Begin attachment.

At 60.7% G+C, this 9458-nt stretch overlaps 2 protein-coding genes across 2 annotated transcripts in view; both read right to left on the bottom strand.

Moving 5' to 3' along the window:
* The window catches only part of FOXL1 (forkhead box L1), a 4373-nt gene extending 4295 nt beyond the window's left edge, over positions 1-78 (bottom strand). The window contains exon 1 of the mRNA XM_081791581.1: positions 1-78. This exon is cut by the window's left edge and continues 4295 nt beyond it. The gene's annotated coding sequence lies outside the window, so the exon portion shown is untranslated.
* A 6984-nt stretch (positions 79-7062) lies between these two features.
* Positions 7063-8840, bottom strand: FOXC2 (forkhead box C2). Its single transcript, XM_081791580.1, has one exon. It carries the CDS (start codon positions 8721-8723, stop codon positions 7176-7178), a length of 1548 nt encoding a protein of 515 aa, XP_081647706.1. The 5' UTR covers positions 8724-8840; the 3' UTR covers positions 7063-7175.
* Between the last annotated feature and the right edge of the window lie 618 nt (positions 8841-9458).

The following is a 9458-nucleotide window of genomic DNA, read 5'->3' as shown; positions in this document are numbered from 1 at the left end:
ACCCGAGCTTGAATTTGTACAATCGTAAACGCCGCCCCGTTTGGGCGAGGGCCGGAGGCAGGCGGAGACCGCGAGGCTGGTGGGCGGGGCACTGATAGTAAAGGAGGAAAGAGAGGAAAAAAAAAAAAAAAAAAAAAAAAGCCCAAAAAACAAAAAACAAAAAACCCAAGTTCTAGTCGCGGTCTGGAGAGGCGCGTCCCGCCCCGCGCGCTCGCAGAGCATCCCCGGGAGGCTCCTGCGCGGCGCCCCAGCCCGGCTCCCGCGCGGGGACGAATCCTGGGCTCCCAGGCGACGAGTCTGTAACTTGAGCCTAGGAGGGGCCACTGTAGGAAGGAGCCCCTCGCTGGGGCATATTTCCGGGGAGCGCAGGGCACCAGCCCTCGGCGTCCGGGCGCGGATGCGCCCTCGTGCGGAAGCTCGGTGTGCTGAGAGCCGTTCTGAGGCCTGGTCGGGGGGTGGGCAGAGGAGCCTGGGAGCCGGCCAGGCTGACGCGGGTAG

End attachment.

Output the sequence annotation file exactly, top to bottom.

At 60.7% G+C, this 9458-nt stretch overlaps 2 protein-coding genes across 2 annotated transcripts in view; both read right to left on the bottom strand.

Moving 5' to 3' along the window:
* The window catches only part of FOXL1 (forkhead box L1), a 4373-nt gene extending 4295 nt beyond the window's left edge, over positions 1-78 (bottom strand). The window contains exon 1 of the mRNA XM_081791581.1: positions 1-78. This exon is cut by the window's left edge and continues 4295 nt beyond it. The gene's annotated coding sequence lies outside the window, so the exon portion shown is untranslated.
* A 6984-nt stretch (positions 79-7062) lies between these two features.
* Positions 7063-8840, bottom strand: FOXC2 (forkhead box C2). Its single transcript, XM_081791580.1, has one exon. It carries the CDS (start codon positions 8721-8723, stop codon positions 7176-7178), a length of 1548 nt encoding a protein of 515 aa, XP_081647706.1. The 5' UTR covers positions 8724-8840; the 3' UTR covers positions 7063-7175.
* Between the last annotated feature and the right edge of the window lie 618 nt (positions 8841-9458).

The following is a 9458-nucleotide window of genomic DNA, read 5'->3' as shown; positions in this document are numbered from 1 at the left end:
ACCCGAGCTTGAATTTGTACAATCGTAAACGCCGCCCCGTTTGGGCGAGGGCCGGAGGCAGGCGGAGACCGCGAGGCTGGTGGGCGGGGCACTGATAGTAAAGGAGGAAAGAGAGGAAAAAAAAAAAAAAAAAAAAAAAAGCCCAAAAAACAAAAAACAAAAAACCCAAGTTCTAGTCGCGGTCTGGAGAGGCGCGTCCCGCCCCGCGCGCTCGCAGAGCATCCCCGGGAGGCTCCTGCGCGGCGCCCCAGCCCGGCTCCCGCGCGGGGACGAATCCTGGGCTCCCAGGCGACGAGTCTGTAACTTGAGCCTAGGAGGGGCCACTGTAGGAAGGAGCCCCTCGCTGGGGCATATTTCCGGGGAGCGCAGGGCACCAGCCCTCGGCGTCCGGGCGCGGATGCGCCCTCGTGCGGAAGCTCGGTGTGCTGAGAGCCGTTCTGAGGCCTGGTCGGGGGGTGGGCAGAGGAGCCTGGGAGCCGGCCAGGCTGACGCGGGTAG